‘Interview With The Vampire’ Examines Difficult Themes With Focus And Understanding – TV Review


Because gay people have been so maligned in U.S. culture for decades, it’s tempting to avoid ever painting them poorly in Hollywood films and TV. When depiction does not equate to endorsement, it becomes easier to open up the possibilities of storytelling and understand that not all queer tales must be happy and not all gay romances must be ideal. Enter Interview with the Vampire, an updated adaptation of Anne Rice’s 1976 novel of the same name. Although I haven’t read the book, I’ve read a lot about it, enough to know the queerness isn’t as explicit as the new show makes it. Here there be gay vampires, and there’s no denying it. But there’s also no denying the toxicity of their relationship.

In 1910 New Orleans, Louisiana, 33-year-old Louis de Pointe du Lac (Jacob Anderson) ran brothels and oversaw an immense trust left over by his deceased father. As a Black man in the 1910s, he faces a great deal of challenges, both personal and professional. One fateful night he meets Lestat de Lioncourt (Sam Reid), under whose spell he falls. Lestat is, of course, a vampire, and in a bloody, sensual scene, Lestat transforms Louis into a vampire, too. He also teaches Louis how to live as a vampire, causing Louis to have to contort everything about his life and habits to protect himself in his new way of being.

Interview with the Vampire features a vital framework that helps make sense of the story. This framework is the interview conducted by Daniel Molloy (Eric Bogosian). Forty-nine years after their initial ill-fated interview in San Francisco, Daniel and Louis now meet during the summer of 2022 in Louis’s home in Dubai. Daniel’s no-nonsense commentary helps unpack many of the series’s more complex themes, even if he does so in standoffish and frequently disrespectful ways.


Although the show’s setup and its embrace of the queer subtext of the book seem like it would approach it from a classic “sexy vampire” position, instead, the show invests itself in the painful circumstances it strives to take seriously. In the pilot, Louis says, “[he] was being hunted, and [he] was completely unaware it was happening,” yet in episode 3, he denies he was abused or ever a victim. But we see the truth. Lestat and Louis’s relationship is abusive, at many points, extremely so. This fact takes us back to my opening, to issues of representation. Do we need a show about a queer vampire who takes out his rage on his family? The answer may not be “yes, we need it,” but the show certainly makes a case for itself as a strong examination of violence in the home.

It’s easy to hyper-focus on the domestic nature of the violence and miss another important point: Lestat’s harm is racialized. He’s turned two Black people, Louis and Claudia (Bailey Bass), into vampires and is at least partly responsible for their hardships. Yet, instead of supporting them, he uses his powers to oppress them further. Some on the internet have claimed Lestat is a racist, and although he may not bear the typical characteristics Hollywood uses to denote racists, his privilege and the way he controls his family no doubt reveals a racialized power dynamic with him at the top.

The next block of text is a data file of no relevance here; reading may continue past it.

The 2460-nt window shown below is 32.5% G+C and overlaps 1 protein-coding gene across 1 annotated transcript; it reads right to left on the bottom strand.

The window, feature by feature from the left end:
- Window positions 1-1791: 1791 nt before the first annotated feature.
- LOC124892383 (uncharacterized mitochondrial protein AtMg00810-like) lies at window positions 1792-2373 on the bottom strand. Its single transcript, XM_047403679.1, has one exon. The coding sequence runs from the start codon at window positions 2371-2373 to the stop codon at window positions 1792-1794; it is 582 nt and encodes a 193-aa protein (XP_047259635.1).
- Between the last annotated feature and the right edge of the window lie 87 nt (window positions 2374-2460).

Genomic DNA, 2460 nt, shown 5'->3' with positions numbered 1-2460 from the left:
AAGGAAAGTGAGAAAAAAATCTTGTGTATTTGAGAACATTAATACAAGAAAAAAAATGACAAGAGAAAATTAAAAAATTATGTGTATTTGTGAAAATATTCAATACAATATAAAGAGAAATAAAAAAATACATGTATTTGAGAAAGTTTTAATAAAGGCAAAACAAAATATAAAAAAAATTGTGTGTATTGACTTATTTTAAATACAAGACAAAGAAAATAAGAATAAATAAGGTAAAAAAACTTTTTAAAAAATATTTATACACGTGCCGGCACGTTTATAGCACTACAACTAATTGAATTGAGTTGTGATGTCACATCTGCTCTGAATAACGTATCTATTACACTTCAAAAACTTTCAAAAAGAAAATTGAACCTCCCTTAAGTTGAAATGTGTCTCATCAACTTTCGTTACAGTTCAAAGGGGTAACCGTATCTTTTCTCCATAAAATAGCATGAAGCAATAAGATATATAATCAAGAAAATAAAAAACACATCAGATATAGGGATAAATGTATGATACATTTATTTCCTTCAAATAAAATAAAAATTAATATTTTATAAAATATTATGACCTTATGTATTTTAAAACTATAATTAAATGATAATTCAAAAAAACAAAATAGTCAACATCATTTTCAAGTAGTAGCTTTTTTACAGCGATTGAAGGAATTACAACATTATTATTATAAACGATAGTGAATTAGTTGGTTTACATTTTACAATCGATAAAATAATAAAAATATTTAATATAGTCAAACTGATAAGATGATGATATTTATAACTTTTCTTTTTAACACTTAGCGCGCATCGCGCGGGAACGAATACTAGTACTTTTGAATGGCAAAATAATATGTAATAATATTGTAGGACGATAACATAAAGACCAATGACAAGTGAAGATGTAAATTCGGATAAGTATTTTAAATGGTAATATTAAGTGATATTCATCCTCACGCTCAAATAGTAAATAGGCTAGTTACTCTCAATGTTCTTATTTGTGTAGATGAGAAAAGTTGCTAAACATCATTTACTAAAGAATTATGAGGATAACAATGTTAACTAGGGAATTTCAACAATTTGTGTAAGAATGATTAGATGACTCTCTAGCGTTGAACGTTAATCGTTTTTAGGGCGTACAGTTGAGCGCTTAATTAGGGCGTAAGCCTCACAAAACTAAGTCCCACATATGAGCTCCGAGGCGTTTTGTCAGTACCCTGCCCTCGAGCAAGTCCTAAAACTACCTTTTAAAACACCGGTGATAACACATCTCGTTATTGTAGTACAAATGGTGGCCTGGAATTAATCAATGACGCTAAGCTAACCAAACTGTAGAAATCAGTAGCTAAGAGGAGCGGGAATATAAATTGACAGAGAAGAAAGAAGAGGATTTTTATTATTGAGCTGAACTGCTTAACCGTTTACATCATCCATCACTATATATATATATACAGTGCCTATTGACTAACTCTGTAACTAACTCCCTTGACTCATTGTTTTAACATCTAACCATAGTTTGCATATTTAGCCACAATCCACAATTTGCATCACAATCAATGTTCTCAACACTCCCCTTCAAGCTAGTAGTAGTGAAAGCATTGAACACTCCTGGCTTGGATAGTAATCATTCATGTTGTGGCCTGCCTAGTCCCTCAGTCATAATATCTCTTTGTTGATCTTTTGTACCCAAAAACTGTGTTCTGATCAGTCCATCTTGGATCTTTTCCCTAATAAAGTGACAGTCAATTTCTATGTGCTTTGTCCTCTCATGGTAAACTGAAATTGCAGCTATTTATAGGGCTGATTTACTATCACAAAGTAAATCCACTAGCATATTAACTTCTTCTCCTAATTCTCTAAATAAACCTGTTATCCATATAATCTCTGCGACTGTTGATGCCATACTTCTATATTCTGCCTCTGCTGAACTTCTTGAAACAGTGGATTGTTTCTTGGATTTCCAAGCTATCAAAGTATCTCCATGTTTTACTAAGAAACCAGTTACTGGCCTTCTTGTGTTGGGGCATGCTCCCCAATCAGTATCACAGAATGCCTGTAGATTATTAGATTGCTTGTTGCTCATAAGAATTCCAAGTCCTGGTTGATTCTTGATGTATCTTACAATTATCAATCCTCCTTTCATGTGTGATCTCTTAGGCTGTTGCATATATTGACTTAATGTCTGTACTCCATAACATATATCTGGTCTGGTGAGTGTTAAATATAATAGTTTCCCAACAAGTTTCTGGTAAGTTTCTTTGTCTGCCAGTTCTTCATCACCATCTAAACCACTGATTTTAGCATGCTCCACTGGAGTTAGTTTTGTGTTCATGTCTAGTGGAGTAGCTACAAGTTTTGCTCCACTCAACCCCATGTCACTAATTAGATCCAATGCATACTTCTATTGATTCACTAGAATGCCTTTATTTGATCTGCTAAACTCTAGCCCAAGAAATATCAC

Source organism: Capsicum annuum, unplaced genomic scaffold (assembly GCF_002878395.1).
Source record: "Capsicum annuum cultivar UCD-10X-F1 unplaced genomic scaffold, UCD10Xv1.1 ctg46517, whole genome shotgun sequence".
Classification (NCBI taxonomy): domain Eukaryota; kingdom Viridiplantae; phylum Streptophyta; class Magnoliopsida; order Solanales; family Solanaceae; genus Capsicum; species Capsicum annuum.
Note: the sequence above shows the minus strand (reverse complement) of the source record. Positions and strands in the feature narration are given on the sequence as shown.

The last two episodes of the series are potent in their attempts to dissect and eviscerate Lestat’s power while still recognizing how difficult it can be to uproot an abuser from one’s life. Louis’s struggles with loving Lestat are presented with empathy and understanding. Claudia’s desire to set things right and escape Lestat is given respect, too. They are in a tremendously challenging situation as abuse survivors, and the show, even if arguably spectacular (emphasis on spectacle) in its treatment of their escape attempts, at least aims to show the genuine physical and psychological impacts of domestic violence.

Although I’ve focused this review on the depiction of domestic violence, there are plenty of other important aspects of Interview with the Vampire, from Sam Reid and Jacob Alexander’s stellar performances as two very different kinds of vampires, to the rich historical New Orleans setting, to the sense of control the series holds in its depiction of vampiric bloodshed. At times, it feels like something is “missing,” some X-factor in terms of artistry and style, but it doesn’t stop the show from feeling substantial in its themes.

Interview with the Vampire is a story about the difficulties with accepting the kind of person one becomes to survive, whether that’s a real-world survivor of abuse or the fantastical survivor of a vampire transformation. Although this theme and its narrative execution may not resonate with everyone (much less with every survivor), it’s certainly a compelling examination of trauma and the will to go on.

Interview With A Vampire is available to view on AMC+ and any streaming service that hosts AMC shows

by Bishop V. Navarro

Bishop V. Navarro (they/she) is a poet, writer, and media studies scholar from Tampa, Florida. She holds an MFA in Creative Writing from the University of South Florida and currently pursues a PhD in Communication at USF. Her scholarly work examines boundary vulnerability in horror and science fiction media. You can find her on Twitter, Letterboxd, Instagram, and Tumblr @vnavarrowriter 

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